of the Champion Handbooks, Martin's Holiemployés at the Victoria Press presented
day Tales, Tales of Filial Love, and other Mr. Head, the present proprietor, with
Juvenile books. By order of the trustee of address, expressive of their “deep sense of
Mr. F. Hodge. obligation for the liberal and honourable man- The stereotype plates, and remaining stock of ner in which he had redeemed his promise of
several of the publications of the late Sir giving printing by female hands a fair trial.” Richard Phillips, and a large number of other Lately, it appears that something like a scandal standard and popular books, in quires and
boards. has arisen in consequence of Miss Faithfull having written to the Times, stating that she
November 19 to 22.--The Stock and Fine Art had no further connection with the Farringdon
Publications of Day and Son (Limited), includ. Street office, and that it was necessary for her
ing the remainders of many important illus. to make that declaration, from the fact of having
trated and illuminated works. received " various letters” of remonstrance. These “letters" referred, it seems, to a publica.
BY MESSRS, SOTHEBY, WILKINSON, AND tion since removed from the office, and which it was presumed was unfitted for female compo- November 12 to 14.—The valuable Libraries of sitors; but, from a letter addressed by one of the late Rev. G. C. Renonard, and the late these ladies to the Standard, we learn that no Rev. Dr. Hincks-containing a large number portion of the offensive copy was given out to of Oriental and other works. them to compose, and that the title Victoria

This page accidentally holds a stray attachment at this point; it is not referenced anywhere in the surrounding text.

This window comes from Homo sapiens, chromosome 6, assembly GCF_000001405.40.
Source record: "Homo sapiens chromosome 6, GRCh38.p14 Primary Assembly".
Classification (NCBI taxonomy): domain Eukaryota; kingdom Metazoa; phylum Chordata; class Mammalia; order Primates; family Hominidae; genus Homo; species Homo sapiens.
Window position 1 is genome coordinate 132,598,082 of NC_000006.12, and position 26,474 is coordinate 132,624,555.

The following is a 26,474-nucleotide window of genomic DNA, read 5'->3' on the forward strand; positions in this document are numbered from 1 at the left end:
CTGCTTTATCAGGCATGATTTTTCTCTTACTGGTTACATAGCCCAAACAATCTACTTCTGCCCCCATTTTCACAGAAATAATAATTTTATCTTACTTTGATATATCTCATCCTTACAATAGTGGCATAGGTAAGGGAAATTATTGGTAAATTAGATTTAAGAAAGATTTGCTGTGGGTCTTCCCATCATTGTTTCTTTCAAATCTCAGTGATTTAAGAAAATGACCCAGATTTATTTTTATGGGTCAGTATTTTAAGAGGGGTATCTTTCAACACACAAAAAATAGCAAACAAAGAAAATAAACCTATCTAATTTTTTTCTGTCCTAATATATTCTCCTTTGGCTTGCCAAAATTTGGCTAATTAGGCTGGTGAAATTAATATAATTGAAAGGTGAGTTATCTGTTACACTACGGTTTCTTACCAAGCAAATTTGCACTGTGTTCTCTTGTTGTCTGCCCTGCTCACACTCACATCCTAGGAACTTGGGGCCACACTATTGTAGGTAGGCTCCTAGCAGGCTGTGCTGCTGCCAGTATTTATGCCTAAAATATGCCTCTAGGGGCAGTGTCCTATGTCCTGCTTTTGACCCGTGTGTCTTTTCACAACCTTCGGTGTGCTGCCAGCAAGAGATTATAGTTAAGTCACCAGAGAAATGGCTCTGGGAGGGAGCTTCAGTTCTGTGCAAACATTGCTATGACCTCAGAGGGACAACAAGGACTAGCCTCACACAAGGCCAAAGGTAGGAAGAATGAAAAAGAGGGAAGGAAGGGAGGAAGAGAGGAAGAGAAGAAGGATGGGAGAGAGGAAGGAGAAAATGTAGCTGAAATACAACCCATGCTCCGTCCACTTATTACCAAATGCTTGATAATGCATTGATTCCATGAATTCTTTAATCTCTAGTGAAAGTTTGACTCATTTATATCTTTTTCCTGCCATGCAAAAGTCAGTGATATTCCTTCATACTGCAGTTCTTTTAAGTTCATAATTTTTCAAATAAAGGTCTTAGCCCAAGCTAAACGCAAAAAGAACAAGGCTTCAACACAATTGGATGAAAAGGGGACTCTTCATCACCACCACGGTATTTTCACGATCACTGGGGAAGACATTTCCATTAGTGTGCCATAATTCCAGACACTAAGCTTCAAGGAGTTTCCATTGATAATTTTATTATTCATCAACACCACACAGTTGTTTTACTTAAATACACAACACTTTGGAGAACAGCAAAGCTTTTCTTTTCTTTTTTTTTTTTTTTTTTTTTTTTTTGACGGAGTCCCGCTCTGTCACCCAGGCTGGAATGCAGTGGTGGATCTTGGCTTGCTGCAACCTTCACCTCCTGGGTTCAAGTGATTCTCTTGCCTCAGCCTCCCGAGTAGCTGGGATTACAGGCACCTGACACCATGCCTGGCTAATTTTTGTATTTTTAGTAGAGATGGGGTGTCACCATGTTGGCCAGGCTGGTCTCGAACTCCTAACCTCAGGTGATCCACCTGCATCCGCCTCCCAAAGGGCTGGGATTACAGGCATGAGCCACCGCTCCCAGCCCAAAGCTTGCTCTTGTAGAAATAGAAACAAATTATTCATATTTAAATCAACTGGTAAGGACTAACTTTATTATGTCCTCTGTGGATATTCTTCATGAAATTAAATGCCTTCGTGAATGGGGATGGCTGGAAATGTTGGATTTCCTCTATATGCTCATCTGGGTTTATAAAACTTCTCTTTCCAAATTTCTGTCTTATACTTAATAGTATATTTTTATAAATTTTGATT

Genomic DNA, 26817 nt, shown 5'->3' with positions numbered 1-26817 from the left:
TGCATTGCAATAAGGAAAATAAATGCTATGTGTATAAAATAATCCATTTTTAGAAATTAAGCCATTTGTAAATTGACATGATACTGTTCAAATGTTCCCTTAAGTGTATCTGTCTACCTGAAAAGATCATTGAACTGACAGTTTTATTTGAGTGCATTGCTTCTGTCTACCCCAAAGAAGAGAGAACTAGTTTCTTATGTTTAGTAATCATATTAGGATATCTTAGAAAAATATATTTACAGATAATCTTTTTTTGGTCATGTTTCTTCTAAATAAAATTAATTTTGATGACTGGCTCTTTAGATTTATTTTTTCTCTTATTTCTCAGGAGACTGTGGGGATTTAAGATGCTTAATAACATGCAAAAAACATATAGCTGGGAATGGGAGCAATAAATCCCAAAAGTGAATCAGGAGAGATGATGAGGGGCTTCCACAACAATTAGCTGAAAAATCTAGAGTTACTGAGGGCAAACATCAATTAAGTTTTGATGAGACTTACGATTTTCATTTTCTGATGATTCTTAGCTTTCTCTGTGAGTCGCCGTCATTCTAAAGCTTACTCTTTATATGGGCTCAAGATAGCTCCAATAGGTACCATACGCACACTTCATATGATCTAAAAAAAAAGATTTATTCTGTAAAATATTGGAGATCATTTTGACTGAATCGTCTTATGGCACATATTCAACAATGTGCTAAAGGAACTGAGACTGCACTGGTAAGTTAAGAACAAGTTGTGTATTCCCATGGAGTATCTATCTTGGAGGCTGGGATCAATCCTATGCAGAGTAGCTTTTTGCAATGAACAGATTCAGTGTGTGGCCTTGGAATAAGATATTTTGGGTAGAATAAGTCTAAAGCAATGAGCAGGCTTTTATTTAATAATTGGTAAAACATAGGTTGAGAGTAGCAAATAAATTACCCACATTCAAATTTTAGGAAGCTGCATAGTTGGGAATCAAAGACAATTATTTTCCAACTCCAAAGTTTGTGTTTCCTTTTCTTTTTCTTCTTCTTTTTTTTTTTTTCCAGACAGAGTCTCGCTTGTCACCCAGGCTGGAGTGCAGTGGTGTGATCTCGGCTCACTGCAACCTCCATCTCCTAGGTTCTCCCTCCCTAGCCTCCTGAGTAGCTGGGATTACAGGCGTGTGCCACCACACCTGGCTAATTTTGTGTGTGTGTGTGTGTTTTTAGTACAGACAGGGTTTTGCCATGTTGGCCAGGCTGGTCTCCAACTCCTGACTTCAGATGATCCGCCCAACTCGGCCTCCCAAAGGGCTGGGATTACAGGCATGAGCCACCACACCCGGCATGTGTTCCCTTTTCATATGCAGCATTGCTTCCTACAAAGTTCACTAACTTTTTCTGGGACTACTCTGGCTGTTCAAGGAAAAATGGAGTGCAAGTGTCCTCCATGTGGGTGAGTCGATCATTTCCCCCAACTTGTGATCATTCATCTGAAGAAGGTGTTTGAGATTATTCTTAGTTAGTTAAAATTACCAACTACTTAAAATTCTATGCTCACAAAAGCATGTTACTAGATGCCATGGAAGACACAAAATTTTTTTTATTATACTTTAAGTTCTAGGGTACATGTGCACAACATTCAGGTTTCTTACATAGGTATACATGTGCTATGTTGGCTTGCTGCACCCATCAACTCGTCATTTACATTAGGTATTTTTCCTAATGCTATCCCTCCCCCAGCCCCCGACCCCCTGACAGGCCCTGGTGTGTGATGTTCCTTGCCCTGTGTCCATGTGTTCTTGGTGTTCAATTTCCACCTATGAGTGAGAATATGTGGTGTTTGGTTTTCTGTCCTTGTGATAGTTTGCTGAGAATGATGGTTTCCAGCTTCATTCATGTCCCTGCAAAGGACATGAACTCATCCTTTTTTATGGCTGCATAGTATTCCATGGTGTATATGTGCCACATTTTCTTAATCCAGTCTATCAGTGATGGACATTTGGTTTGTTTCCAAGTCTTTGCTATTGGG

November 18.—The Library of the late B. J. Press,” which is now the property of the sur- Bell, Esq., consisting of many works on viving partner, Mr. W. W. Head, did not appear scientific subjects. in the imprint of the newspaper in question. November 19.-The Medical and miscellaneous
The " Post Office London Directory” will this Library of the late Dr. Hodgkin. year be slightly reduced in bulk, consequent on November 25.---The interesting library of a Col. the use of smaller type, with four columns instead lector, containing First Edition of Cocker's of three, in the pages belonging to the street Arithmetic, with Portrait, and other scarce portion of the work. This alteration will, it is books. calculated, save about a hundred pages. A new
BY MESSRS. SOUTHGATE AND CO. and clearly-cut type, cast by Messrs Caslon, is used in this Directory, a volume which year by In November.—The entire stock of Messrs. Day year increases in importance and value.
and Son (Limited), by order of the Liquidators; Mr. Vincent Brooks, the eminent lithographer, comprising Thomas's Picture of the Marriage has taken the business and premises of Messrs. of the Prince of Wales, and the Lithographic Day and Son (Limited), in Gate Street, Lincoln's Stones ; Carl Haag's Picture of the late Prince Inn, at which premises he will carry on the Consort's Returning from Deer-stalking; Bed. general lithographic and letterpress printing ford's Photographic Pictures in the East; and hitherto conducted in Chandos Street, Covent other miscellaneous Print and Chromo-Litho. Garden, and High Street, Lambeth.